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Scat! Conservation Northwest's Blog

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Welcome to Conservation Northwest's blog.

ReLeaf for Pend Oreille wildlife

ReLeaf for Pend Oreille wildlife

On Aug 4 near Cusick, you can spend a morning pulling noxious weeds on an obliterated road bed—wearing your FREE Conservation Northwest gardening gloves—and know that your hard work ensures the survival of native grasses and forbs, nutritious to wildlife from grizzly bears to mule deer.

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Northeast northwest natives

Northeast northwest natives

Posted by atheisen at Apr 29, 2012 12:31 PM |
Filed under: Columbia Highlands

Governor Gregoire has declared April 29 – May 5 Washington Native Plant Week, a celebration of the more than three thousand native plant species that inhabit our state. Our native plants play a vital role in our ecosystem, providing food and cover for critters all the way up the food chain. In addition, native plants provide color and character to our local landscape.

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Keep the balance

Keep the balance

A healthy mix of high and low, wet and dry, grassland and granite is what makes the Columbia Highlands unique. Today, tell the Forest Service to protect a balanced mix of wilderness areas on the Colville National Forest.

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A wilderness of water

A wilderness of water

Posted by atheisen at Sep 21, 2011 03:17 PM |

The creeks, ponds, lakes and rivers of the Columbia Highlands nourish people, plants and animals alike. Wilderness designation is the surest protection for these vital waterways and would have long-lasting and far-reaching downstream effects.

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Celebrate National Wilderness Month

Celebrate National Wilderness Month

Posted by atheisen at Sep 12, 2011 03:18 PM |

Chances are, if you have spent any time exploring the wild lands of central or eastern Washington, you have enjoyed the grandeur of some of our state's last remaining roadless lands. This September, for National Wilderness Month, speak up for the value of these roadless lands for all Americans.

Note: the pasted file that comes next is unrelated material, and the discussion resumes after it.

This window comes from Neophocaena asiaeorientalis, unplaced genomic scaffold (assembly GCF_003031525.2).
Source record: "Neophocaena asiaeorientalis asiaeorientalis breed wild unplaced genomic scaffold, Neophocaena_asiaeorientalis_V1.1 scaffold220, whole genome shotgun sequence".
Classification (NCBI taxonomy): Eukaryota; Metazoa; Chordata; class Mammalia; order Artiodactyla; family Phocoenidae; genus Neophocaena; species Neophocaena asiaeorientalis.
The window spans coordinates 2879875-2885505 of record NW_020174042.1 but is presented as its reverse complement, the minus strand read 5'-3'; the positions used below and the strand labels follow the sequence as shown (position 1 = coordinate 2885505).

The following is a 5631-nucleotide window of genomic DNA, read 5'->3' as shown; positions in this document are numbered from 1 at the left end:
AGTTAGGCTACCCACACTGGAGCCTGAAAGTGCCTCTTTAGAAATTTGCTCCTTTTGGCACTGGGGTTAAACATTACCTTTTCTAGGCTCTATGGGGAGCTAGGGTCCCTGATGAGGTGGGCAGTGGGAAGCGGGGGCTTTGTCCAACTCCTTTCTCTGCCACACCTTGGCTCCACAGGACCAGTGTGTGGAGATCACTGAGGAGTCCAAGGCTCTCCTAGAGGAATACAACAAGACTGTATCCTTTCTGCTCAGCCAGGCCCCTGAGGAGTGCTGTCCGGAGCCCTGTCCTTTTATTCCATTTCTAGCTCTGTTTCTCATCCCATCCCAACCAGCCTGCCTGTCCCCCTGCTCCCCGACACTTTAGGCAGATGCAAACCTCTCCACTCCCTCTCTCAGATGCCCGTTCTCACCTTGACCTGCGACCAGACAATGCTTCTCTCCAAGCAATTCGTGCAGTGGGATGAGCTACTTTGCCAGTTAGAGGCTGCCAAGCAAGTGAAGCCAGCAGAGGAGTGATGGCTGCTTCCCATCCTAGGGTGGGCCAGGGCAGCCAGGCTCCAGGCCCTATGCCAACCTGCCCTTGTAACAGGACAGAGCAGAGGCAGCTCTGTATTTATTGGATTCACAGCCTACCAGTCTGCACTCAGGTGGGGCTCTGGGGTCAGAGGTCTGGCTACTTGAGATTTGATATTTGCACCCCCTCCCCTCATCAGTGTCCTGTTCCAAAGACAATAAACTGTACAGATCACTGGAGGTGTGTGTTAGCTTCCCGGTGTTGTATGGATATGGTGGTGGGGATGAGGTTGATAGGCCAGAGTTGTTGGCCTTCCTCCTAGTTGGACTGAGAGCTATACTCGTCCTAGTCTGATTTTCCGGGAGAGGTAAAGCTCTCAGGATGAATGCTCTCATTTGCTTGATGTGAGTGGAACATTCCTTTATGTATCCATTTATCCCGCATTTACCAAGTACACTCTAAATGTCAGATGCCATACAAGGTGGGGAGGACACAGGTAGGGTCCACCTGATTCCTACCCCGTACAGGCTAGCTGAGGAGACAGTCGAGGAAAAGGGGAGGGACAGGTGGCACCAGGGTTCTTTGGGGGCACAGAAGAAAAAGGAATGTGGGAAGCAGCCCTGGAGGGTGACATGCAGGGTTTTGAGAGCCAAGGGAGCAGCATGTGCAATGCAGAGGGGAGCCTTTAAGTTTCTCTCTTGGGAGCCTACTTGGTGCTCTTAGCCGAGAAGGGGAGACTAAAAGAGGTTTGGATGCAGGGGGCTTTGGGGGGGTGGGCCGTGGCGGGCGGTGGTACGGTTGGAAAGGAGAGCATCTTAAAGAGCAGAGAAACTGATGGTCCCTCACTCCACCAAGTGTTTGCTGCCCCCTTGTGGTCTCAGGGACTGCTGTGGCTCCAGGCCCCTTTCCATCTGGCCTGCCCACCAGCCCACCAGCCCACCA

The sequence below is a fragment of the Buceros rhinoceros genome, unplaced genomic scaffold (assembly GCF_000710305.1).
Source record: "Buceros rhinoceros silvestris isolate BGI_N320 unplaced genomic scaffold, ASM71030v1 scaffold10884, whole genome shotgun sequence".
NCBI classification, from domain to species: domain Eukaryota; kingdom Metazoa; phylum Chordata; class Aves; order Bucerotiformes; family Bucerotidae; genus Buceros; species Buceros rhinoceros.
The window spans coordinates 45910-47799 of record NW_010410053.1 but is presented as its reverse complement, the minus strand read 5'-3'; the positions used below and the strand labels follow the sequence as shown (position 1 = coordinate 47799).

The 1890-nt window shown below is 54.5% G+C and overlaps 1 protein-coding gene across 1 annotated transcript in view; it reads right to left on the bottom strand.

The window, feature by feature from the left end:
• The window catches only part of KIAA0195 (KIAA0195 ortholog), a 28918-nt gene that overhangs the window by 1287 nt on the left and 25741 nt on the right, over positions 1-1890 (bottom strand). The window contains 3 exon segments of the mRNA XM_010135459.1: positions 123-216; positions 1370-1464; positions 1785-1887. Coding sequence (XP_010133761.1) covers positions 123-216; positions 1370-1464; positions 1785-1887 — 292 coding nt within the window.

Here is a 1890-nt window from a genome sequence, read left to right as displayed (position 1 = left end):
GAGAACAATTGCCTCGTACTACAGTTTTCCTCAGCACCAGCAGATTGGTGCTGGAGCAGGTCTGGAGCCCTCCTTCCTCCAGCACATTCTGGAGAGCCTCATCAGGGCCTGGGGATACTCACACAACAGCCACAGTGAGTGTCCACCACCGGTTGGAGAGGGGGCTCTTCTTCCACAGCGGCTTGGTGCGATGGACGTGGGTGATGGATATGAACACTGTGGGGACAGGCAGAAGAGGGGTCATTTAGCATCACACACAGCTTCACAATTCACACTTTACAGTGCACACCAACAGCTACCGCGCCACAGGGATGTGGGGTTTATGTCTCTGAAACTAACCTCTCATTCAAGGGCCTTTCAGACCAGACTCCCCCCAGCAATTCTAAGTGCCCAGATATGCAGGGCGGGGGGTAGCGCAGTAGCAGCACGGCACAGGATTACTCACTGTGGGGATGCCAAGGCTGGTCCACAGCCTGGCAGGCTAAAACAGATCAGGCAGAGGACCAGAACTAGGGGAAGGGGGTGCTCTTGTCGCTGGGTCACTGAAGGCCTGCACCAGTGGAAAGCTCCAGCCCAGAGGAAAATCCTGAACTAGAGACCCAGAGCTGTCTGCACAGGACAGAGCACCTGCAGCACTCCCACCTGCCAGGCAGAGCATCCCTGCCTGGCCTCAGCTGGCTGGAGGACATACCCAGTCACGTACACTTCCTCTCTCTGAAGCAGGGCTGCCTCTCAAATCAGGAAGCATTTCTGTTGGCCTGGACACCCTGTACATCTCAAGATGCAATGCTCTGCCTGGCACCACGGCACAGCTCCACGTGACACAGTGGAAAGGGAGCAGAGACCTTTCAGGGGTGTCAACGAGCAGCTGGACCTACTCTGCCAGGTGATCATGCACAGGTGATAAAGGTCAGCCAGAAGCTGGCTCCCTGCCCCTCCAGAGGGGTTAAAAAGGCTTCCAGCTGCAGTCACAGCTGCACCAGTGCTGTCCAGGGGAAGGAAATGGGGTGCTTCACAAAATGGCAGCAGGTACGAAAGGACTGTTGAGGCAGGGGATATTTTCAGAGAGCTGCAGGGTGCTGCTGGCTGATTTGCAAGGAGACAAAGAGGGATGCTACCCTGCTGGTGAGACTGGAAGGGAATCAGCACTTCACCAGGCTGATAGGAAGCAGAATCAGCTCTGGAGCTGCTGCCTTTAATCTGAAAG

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Our wilderness heritage

Our wilderness heritage

Posted by atheisen at Sep 02, 2011 06:25 AM |

As our region’s population increases and becomes more urbanized, and as more former farm and timber lands are developed, our remaining backcountry lands become even more valuable as remnants of our once-vast wilderness heritage.

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Mythbusters in the wild

Mythbusters in the wild

Posted by atheisen at Aug 26, 2011 01:25 PM |

At the recent open houses for the Forest Service draft forest plan for the Colville and Okanogan-Wenatchee National Forests, many people showed up to ask questions and voice support for wilderness and wildlife. However, at a few of the meetings a handful of loud folks showed up to bash government and conservation and espouse outdated conspiracy theories about UN take-overs. Is Bigfoot really hiding out on the Kettle Crest?

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They ain't making any more of it

They ain't making any more of it

Think we have too much wilderness? Me neither. Tell the Forest Service to protect all the qualifying roadless lands in the Colville National Forest.

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Beautiful, wild and remote

Beautiful, wild and remote

Posted by atheisen at Jul 20, 2011 02:20 PM |

There’s no mention in the Wilderness Act that stipulates a minimum number of majestic, in-your-face peaks or glittering alpine lakes. Perhaps the proximity to some of the most popular and archetypal Wilderness areas in the United States causes some to define very narrowly what landscapes possess wilderness qualities. The Columbia Highlands would surprise those people, I think. [VIDEO]

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Why Colville wilderness needs you

Why Colville wilderness needs you

Posted by atheisen at Jul 12, 2011 02:30 PM |

When I was a child, conservationists rallied to permanently protect a portion of the Colville National Forest. These days, the threats to our wild places are vastly different than thirty years ago, but I'd like to know that when my child is grown he will have the opportunity to enjoy the same freedom to roam that I do now. Only the protection afforded by wilderness designation can ensure that.

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Gibraltar Trail excitement, from picks to Pulaskis

Gibraltar Trail excitement, from picks to Pulaskis

Using sweat of their brows and hand tools from picks to Pulaskis, volunteers are turning rock and dirt into a five-star Gibraltar Trail for those on mountain bike and foot. During a time when budget strains have forced trail closures across the region, it’s impressive to see the new trail outside of Republic, WA, being constructed entirely through a unique collaboration of volunteer labor. For the many Westsiders volunteering, the landscape in the Columbia Highlands is a revelation, defying their preconceptions of dry, drab eastern Washington...

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Best bets for Selkirks bruins

Best bets for Selkirks bruins

Posted by atheisen at Jun 13, 2011 02:50 PM |

The story of settlement of the West includes one of the nation’s most tragic near-disappearing acts: grizzly bears. But today, the bears are starting to come back, and wild places like the Columbia Highlands are vital to their return.

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